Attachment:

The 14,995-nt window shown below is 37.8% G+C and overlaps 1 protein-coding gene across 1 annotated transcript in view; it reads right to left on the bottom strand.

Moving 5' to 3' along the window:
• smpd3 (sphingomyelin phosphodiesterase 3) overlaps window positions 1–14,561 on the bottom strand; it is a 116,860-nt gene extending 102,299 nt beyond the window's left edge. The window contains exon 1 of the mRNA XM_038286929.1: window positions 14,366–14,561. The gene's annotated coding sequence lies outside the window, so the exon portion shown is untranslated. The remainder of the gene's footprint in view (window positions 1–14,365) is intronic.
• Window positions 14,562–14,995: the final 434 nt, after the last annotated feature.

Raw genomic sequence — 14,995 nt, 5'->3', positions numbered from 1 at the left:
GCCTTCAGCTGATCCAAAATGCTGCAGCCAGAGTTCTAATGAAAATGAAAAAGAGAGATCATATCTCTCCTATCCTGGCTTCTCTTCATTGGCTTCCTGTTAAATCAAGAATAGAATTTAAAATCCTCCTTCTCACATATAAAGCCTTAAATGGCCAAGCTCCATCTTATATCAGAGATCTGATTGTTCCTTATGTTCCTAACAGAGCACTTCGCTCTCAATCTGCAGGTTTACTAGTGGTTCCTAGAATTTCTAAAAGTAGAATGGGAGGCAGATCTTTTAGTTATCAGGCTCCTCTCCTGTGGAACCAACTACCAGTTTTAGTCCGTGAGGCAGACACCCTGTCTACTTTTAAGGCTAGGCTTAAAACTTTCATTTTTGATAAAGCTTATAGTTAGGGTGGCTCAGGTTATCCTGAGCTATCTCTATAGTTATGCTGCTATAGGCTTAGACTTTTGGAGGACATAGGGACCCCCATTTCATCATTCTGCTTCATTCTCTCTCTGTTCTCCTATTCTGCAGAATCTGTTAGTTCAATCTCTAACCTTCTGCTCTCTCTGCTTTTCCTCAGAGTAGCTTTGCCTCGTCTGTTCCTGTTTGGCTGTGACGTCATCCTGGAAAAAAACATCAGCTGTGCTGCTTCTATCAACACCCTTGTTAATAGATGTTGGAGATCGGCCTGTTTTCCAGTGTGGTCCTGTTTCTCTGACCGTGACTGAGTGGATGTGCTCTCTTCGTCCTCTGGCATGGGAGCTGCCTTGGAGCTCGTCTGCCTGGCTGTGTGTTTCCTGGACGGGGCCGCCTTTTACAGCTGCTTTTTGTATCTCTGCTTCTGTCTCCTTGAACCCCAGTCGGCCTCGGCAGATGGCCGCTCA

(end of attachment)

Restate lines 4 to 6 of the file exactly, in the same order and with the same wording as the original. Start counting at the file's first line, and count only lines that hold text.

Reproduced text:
• Window positions 14,562–14,995: the final 434 nt, after the last annotated feature.

Raw genomic sequence — 14,995 nt, 5'->3', positions numbered from 1 at the left:
GCCTTCAGCTGATCCAAAATGCTGCAGCCAGAGTTCTAATGAAAATGAAAAAGAGAGATCATATCTCTCCTATCCTGGCTTCTCTTCATTGGCTTCCTGTTAAATCAAGAATAGAATTTAAAATCCTCCTTCTCACATATAAAGCCTTAAATGGCCAAGCTCCATCTTATATCAGAGATCTGATTGTTCCTTATGTTCCTAACAGAGCACTTCGCTCTCAATCTGCAGGTTTACTAGTGGTTCCTAGAATTTCTAAAAGTAGAATGGGAGGCAGATCTTTTAGTTATCAGGCTCCTCTCCTGTGGAACCAACTACCAGTTTTAGTCCGTGAGGCAGACACCCTGTCTACTTTTAAGGCTAGGCTTAAAACTTTCATTTTTGATAAAGCTTATAGTTAGGGTGGCTCAGGTTATCCTGAGCTATCTCTATAGTTATGCTGCTATAGGCTTAGACTTTTGGAGGACATAGGGACCCCCATTTCATCATTCTGCTTCATTCTCTCTCTGTTCTCCTATTCTGCAGAATCTGTTAGTTCAATCTCTAACCTTCTGCTCTCTCTGCTTTTCCTCAGAGTAGCTTTGCCTCGTCTGTTCCTGTTTGGCTGTGACGTCATCCTGGAAAAAAACATCAGCTGTGCTGCTTCTATCAACACCCTTGTTAATAGATGTTGGAGATCGGCCTGTTTTCCAGTGTGGTCCTGTTTCTCTGACCGTGACTGAGTGGATGTGCTCTCTTCGTCCTCTGGCATGGGAGCTGCCTTGGAGCTCGTCTGCCTGGCTGTGTGTTTCCTGGACGGGGCCGCCTTTTACAGCTGCTTTTTGTATCTCTGCTTCTGTCTCCTTGAACCCCAGTCGGCCTCGGCAGATGGCCGCTCA